Stilled Chimeras

Troubling the myth of individual identity. 

By Margaux Crump

Forests grow within us. Our bodies are vibrant landscapes teeming with microscopic bacteria, archaea, viruses, and fungi. Inextricably linked in a web of interconnectivity, we rely on this unseen world to survive: to help us digest our food, strengthen our immunity, and even augment our genome. Like mythical chimeras composed of disparate animal parts, we are an assemblage of human and non-human cells. At our most fundamental level, our individuality is an illusion. We are ecological beings.

But where do we begin and end? As we exist in a collective body within a broader ecology, what are the boundaries between Self and Other? Where do we shift and slip and oscillate from individual to multiple? What might we find in these liminal spaces where these binary constructs dissolve and our edges blur into each other?

In my photographic series, Stilled Chimeras, I explore these questions through the visually rich tradition of botanic still lifes. Consisting of myriad beings, this work expands on the forest still life paintings of the Dutch Golden Age. Rather than displayed in a vase, these bosstilleven floral arrangements appear to be growing on the forest floor amidst mushrooms, moss, and small woodland creatures. Yet the flowers depicted cannot naturally grow in this environment and often bloom in different seasons. These meticulously crafted scenes are constructs built on our impressions of the natural world; the order and disorder we imagine there; the beauty that mesmerizes us; the abundance we perceive as ours for the picking.

Likewise, Stilled Chimeras are glimpses into fantastical ecologies of human wonder and desire, where things are not always what they seem. In this world, botanical arrangements are hybrid creatures composed of plants, fungi, animals, insects, and dicklettes. Cast from roots and fruit, dicklettes are fleshy silicone sculptures that recall both animal and vegetal bodies. To humans, they seem phallic, clitoral, and teat-like, but I like to imagine that a carrot would look at them and see peculiar, pinkish carrots. Like a rhizome or mushroom fruiting body, dicklettes appear sporadically, growing in and out of the bouquets, comfortably nestled amongst the floral genitalia. 

Ripe with color and texture, Stilled Chimeras stimulate the senses. As our eyes explore their bodies, they invite us to also imagine their scent—captivating and cacophonous, billowing with the heady odor of lilies, musky daffodils, and muted commercial roses. A floral top note shifting in and out with the wet earthiness of mushrooms, grassy metallic meat, and the strange sharp funk of radishes. Beneath it all, undertones of wilt and decay emerge as everything slowly collapses and liquefies into new states of matter.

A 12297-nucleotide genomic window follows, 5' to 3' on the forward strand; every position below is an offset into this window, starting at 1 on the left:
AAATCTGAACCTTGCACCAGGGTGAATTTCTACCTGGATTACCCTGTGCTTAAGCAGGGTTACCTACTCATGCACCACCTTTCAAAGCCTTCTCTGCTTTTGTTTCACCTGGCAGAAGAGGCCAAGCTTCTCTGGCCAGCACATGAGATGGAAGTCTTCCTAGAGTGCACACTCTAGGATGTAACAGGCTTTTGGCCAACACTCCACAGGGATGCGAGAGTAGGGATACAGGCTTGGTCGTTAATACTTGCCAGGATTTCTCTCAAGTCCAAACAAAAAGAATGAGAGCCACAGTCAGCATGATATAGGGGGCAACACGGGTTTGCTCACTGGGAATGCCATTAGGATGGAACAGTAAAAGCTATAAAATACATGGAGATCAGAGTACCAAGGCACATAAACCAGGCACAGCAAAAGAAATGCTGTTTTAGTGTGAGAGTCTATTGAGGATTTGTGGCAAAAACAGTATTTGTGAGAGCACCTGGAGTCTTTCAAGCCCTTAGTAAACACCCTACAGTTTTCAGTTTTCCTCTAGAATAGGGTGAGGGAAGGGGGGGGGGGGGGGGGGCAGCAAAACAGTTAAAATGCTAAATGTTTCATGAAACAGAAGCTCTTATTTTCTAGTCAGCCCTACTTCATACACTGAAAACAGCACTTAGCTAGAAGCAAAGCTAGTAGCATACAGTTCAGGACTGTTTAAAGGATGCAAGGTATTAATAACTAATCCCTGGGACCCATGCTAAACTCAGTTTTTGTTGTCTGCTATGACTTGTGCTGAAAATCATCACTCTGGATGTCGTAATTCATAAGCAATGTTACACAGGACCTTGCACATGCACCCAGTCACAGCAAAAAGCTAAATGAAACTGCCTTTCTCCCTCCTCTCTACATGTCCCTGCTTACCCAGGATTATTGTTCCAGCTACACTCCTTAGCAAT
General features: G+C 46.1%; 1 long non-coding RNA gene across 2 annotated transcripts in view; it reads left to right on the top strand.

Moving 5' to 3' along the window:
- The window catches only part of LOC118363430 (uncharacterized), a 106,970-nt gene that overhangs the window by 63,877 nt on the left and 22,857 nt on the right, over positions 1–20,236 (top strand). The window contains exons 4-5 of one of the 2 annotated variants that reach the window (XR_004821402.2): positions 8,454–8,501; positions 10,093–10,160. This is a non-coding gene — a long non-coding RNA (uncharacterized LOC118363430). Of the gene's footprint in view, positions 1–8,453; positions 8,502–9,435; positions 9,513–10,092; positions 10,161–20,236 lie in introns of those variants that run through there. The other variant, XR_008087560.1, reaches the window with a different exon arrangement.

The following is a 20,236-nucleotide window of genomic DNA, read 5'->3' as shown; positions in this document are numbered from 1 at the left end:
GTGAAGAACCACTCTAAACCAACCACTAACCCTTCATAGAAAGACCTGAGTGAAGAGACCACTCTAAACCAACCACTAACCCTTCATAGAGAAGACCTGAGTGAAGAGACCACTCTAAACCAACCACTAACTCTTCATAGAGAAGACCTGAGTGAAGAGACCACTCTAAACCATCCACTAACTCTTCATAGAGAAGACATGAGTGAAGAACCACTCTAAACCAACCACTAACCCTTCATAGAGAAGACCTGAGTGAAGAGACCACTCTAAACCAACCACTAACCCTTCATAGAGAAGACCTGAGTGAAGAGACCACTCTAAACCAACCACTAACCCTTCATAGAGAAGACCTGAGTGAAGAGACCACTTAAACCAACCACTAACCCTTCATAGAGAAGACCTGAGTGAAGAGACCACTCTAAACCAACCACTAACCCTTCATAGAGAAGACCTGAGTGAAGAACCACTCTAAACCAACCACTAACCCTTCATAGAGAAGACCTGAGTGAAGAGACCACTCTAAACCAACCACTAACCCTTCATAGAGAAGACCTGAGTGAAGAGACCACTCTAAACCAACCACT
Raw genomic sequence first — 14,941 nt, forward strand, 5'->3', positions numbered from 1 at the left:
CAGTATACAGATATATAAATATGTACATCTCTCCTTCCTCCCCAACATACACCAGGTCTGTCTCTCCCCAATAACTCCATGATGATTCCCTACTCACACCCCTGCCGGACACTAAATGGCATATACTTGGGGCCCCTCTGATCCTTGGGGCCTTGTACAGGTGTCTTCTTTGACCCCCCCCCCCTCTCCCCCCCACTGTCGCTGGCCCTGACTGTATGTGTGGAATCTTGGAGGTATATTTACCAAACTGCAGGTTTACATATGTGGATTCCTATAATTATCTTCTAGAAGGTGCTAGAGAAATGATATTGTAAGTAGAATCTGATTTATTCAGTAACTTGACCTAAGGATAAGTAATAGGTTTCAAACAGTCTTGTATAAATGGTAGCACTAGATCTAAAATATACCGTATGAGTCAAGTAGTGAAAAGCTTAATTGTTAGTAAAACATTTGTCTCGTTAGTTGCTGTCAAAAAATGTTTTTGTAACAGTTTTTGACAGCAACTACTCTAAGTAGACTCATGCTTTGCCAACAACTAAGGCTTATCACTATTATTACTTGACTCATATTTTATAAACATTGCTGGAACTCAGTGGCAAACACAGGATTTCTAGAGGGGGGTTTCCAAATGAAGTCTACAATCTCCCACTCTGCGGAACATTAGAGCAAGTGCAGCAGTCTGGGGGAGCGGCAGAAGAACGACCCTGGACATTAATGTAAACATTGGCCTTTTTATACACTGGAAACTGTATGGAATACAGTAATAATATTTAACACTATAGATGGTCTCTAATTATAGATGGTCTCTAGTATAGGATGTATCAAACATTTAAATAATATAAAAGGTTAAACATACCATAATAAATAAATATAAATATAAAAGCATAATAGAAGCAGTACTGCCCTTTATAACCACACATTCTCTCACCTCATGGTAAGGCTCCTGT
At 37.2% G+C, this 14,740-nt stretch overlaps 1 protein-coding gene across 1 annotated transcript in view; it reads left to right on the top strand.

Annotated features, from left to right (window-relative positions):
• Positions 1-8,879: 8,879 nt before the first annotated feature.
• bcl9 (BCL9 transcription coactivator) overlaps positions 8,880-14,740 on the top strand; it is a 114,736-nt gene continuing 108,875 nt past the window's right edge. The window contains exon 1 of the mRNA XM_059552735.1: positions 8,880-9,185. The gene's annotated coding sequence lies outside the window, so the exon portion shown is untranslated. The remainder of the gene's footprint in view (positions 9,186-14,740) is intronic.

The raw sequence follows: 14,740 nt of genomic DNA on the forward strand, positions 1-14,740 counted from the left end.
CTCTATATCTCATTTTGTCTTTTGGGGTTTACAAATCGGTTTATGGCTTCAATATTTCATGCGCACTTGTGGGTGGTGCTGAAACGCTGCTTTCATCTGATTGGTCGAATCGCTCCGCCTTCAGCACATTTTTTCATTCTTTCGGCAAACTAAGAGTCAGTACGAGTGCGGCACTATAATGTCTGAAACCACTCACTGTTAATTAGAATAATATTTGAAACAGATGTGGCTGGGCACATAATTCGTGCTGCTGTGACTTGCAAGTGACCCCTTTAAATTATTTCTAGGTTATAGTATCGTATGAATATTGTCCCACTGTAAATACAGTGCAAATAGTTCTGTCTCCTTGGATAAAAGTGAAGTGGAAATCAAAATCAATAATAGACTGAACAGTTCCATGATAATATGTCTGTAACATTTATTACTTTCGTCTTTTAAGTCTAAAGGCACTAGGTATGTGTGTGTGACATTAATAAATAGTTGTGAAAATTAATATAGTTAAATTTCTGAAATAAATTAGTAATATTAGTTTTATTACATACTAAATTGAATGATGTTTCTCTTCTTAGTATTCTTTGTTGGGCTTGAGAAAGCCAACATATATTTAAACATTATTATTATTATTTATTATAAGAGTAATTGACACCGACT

Scent penetrates us. As we breathe, odor molecules enter the nose, pass the threshold of the interior body, and bind to receptor proteins. The vast majority of aromatic molecules are made of oxygen, carbon, hydrogen, nitrogen, and sulfur. These are also the building blocks of life, the basic elements which comprise living organisms. As ecological beings our bodies are dynamic. We are always in a state of becoming. With every inhalation, with every new smell, we become a different assemblage of molecules. Though ephemeral, in this sense, olfaction creates chimeras.

To be alive is to be imbued with the world. What might change when we see ourselves not only as individuals, but also as a community of organisms? How might we transform our relationship with the world if we reject the fantasy of the autonomous self and embrace the reality of radical collaboration? These are questions without concrete answers, and yet, we might find our own when melding into the multiplicity of a bouquet. 


Margaux Crump (b.1989, USA, under a dark moon) is an interdisciplinary artist exploring the entanglements between ecology, spirituality, and power. Her work imagines an expanded web of relationships where we co-create alongside an endless array of different forms of consciousness: animals, plants, fungi, spirits, stones, light, and subatomic particles. She is currently investigating the phenomena of unseen worlds, from the microscopic to the parallel mythic realms that surround us.

Crump has exhibited across the United States, most notably at the Mildred Lane Kemper Art Museum, Saint Louis; The Corcoran School of the Arts and Design, Washington, DC; and Women and Their Work, Austin, TX. Her work has been featured on Artnet and The Museum of Non-Visible Art as well as in online publications Venison Magazine and The Rib. She holds a MFA in studio art from Washington University in St. Louis, MO, and a BA from Trinity University in San Antonio, TX. She is an avid gardener and a member of the Fairy Investigation Society. Crump is currently based in Houston, TX.

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